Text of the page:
PM DISCUSSES REGIONAL ECONOMIC CO-OPERATION, INTEGRATION
‘WITH OUR OTHER PACIFIC NEIGHBOURS, WE ARE APPREHENSIVE ABOUT THE EFFECTS OF CLIMATE CHANGE’
‘We can help each other and that is what Fiji is doing. We sent dozens and soldiers, nurses and other relief works to neighbouring Vanuatu last year when it was devastated by a similar event – Tropical Cyclone Pam’
The following is a transcript of the Prime Minister’s contribution on climate change and Pacer Plus at the 72nd session of the United Nations Economic and Social Commission for Asia and the Pacific (UNESCAP) in Bangkok. It is a response to two questions: I have two questions: n The first question related to the devastating effects of Tropical Cyclone Winston on your people and economy. What are the major impacts and lessons that your country and the Pacific as a region can take from Winston, particularly in terms of how regional cooperation could help build the resilience of Pacific islands against climateinduced natural disasters, such as tropical cyclones? n The second question relates to the Pacific Agreement on Closer Economic Relations (PACER) Plus which Fiji together with other Pacific Forum Island Countries are negotiating with Australia and New Zealand. What are the ‘pluses’ Fiji would like to see out of a PACER?
Madam Executive Secretary, we are already working closely together as a region to confront the issue of climate change. Before the World Climate Summit in Paris last November, the members of the Pacific Islands Development Forum – not only nations but representatives of civil society and the private sector in the region - gathered in the Fijian capital, Suva, and came up with a joint position to take to Paris. We called it the Suva Declaration. And in it, we asked the global community to embrace cuts in carbon emissions to cap global warming at one-point-five degrees Celsius over pre-industrial levels. One by one we all made impassioned speeches in Paris. Three of our number – Kiribati, Tuvalu and the Marshall Islands – face being submerged altogether by the rising sea levels on current projections. Because they are low-lying coral atolls, whereas Fiji is among the Pacific nations that enjoy the relative protection of being mainly volcanic mountainous islands. Although we have still had to relocate three coastal villages so far and dozens more are earmarked to be relocated in the next few years.
This is a matter of survival for Pacific Islanders. We didn’t cause the global warming that has produced this crisis in the first place. Our carbon footprints are negligible – in Fiji’s case 0.004 per cent of total global emissions. We haven’t enjoyed the wealth that the industrialised nations have gained from the factories that belch out carbon. Yet we are the ones to bear the brunt of this crisis. Through no fault of our own, we are the ones who are most vulnerable to the rising sea levels and extreme weather events caused by climate change. So that’s what we went to Paris pleading for – a one-point-five per cent cap on carbon emissions over pre-industrial levels. And instead we got a two per cent cap from the global community as a whole.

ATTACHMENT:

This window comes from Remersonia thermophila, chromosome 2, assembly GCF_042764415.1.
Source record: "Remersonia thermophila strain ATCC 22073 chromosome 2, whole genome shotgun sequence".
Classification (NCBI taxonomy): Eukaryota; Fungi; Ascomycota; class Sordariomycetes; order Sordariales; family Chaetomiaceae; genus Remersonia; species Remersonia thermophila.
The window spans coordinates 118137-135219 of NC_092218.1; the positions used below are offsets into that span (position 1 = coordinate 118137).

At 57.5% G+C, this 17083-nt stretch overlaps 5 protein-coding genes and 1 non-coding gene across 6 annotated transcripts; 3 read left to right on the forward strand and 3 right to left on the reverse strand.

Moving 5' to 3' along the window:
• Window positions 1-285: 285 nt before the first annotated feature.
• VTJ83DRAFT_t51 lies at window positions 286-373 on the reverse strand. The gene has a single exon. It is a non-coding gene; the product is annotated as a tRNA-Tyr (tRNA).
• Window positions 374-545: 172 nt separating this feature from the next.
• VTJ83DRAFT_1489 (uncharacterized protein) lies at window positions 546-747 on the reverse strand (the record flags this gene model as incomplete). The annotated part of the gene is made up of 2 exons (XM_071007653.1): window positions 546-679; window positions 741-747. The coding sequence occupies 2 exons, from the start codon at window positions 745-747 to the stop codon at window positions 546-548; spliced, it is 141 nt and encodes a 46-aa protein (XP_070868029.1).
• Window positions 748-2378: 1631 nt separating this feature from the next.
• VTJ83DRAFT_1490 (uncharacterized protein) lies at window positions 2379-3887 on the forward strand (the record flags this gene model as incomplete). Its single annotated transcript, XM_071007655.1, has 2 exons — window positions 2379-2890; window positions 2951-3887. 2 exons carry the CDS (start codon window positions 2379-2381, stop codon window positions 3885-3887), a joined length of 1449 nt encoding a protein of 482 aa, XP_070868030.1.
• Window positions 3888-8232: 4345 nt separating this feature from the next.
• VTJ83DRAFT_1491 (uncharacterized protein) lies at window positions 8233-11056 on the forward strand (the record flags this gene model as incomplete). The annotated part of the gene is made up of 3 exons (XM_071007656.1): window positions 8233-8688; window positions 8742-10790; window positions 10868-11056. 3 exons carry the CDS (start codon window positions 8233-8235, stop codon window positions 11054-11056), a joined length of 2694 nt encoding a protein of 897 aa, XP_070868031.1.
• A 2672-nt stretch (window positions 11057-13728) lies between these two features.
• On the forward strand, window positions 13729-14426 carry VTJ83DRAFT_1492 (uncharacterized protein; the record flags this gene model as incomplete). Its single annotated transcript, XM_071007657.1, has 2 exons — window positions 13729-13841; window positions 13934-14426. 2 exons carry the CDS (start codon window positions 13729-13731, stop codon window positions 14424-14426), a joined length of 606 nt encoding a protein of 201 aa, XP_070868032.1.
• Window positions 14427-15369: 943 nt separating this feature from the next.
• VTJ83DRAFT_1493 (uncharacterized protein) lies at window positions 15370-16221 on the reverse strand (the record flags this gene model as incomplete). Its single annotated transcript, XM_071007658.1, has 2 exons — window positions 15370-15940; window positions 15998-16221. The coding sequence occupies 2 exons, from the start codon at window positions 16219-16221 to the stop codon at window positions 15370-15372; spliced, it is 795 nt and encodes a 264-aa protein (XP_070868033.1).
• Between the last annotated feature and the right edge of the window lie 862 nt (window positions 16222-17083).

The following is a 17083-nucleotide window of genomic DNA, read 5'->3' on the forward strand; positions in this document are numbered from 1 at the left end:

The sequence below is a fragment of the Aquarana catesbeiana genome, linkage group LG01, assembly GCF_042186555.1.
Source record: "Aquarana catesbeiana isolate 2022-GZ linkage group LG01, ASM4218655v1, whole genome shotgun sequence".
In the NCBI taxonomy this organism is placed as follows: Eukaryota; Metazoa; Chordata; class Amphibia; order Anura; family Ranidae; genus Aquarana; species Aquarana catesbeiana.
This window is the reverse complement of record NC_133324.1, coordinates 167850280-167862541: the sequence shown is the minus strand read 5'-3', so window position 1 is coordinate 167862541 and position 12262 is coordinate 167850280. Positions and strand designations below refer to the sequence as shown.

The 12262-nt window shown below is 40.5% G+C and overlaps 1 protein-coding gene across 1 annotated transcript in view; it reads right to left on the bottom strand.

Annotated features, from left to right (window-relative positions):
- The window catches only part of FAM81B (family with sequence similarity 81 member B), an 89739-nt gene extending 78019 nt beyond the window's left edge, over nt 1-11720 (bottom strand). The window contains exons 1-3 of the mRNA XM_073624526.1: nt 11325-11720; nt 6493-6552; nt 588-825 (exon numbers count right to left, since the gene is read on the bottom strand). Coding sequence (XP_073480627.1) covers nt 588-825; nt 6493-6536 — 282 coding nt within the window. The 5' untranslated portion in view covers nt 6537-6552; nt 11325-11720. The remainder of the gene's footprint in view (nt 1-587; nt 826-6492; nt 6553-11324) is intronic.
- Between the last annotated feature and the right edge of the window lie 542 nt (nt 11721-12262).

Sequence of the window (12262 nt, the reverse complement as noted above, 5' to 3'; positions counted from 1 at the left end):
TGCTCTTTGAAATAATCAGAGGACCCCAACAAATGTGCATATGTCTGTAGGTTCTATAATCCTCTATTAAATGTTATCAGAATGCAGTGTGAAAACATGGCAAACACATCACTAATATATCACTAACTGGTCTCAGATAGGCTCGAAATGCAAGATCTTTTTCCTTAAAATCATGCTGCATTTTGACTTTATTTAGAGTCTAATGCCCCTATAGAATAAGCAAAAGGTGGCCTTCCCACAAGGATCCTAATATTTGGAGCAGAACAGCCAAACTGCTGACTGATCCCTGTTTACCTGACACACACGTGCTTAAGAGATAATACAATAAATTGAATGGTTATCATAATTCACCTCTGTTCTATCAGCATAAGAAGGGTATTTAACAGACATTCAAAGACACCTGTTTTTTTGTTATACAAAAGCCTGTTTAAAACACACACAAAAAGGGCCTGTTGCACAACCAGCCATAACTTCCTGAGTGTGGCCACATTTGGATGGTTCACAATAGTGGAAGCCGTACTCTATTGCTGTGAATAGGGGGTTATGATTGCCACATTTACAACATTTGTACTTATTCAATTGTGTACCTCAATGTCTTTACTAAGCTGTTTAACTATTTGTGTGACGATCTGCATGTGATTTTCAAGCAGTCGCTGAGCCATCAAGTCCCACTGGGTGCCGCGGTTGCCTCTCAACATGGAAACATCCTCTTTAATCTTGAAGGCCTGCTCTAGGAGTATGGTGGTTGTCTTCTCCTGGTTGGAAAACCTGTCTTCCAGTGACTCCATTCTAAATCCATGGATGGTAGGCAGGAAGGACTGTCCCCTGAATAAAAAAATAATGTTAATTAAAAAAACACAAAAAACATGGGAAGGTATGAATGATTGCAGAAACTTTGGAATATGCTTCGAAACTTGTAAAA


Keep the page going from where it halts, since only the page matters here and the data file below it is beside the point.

Yes, it’s a positive step but it’s only a first step. And the collective message from the Pacific is that it’s not nearly enough. Because the scientists say we are still going to go under in places like Kiribati, Tuvalu and the Marshall Islands and all of us are going to lose large tracts of arable coastal land. Worse, we are all vulnerable to the extreme weather events like cyclones that the scientists say are going to become more frequent and more intense. And we don’t need the scientists to tell us that in Fiji because it’s already happening.
As many of you know, the strongest tropical cyclone ever to make landfall in the southern hemisphere slammed into Fiji just over three months ago on February 20, 2016. It had winds of more than 300 kilometres an hour.
And it left a trail of terrible destruction over a large part of the country. 44 of our people were killed and many more were injured. Around 40,000 homes were damaged or destroyed, along with 229 of our schools and many public buildings and other infrastructure. The damage bill has been estimated by the World Bank at US$1 (F$2.12bn)
So Madam Executive Secretary, Fiji doesn’t need any lectures about climate change. We are already feeling the full brunt of its effects. And with our other Pacific neighbours, we are apprehensive about the effects of climate change. We can help each other and that is what Fiji is doing. We sent dozens and soldiers, nurses and other relief works to neighbouring Vanuatu last year when it was devastated by a similar event – Tropical Cyclone Pam. And we have offered to give a permanent home to the people of Kiribati and Tuvalu – our nearest neighbours – in a worst case scenario if their nations are submerged altogether by the rising seas.
We’ve already facilitated the purchase by Kiribati of a large amount of land on our second biggest island, Vanua Levu, to ensure its food security even before anyone has to move. But there’s nothing we can do to prevent these cyclones from occurring.
We know we don’t have the power to force a more radical approach to global warming on the global community. What we can do is keep reminding the world of its moral obligation to those global citizens who are bearing the brunt of the excesses of the industralised era.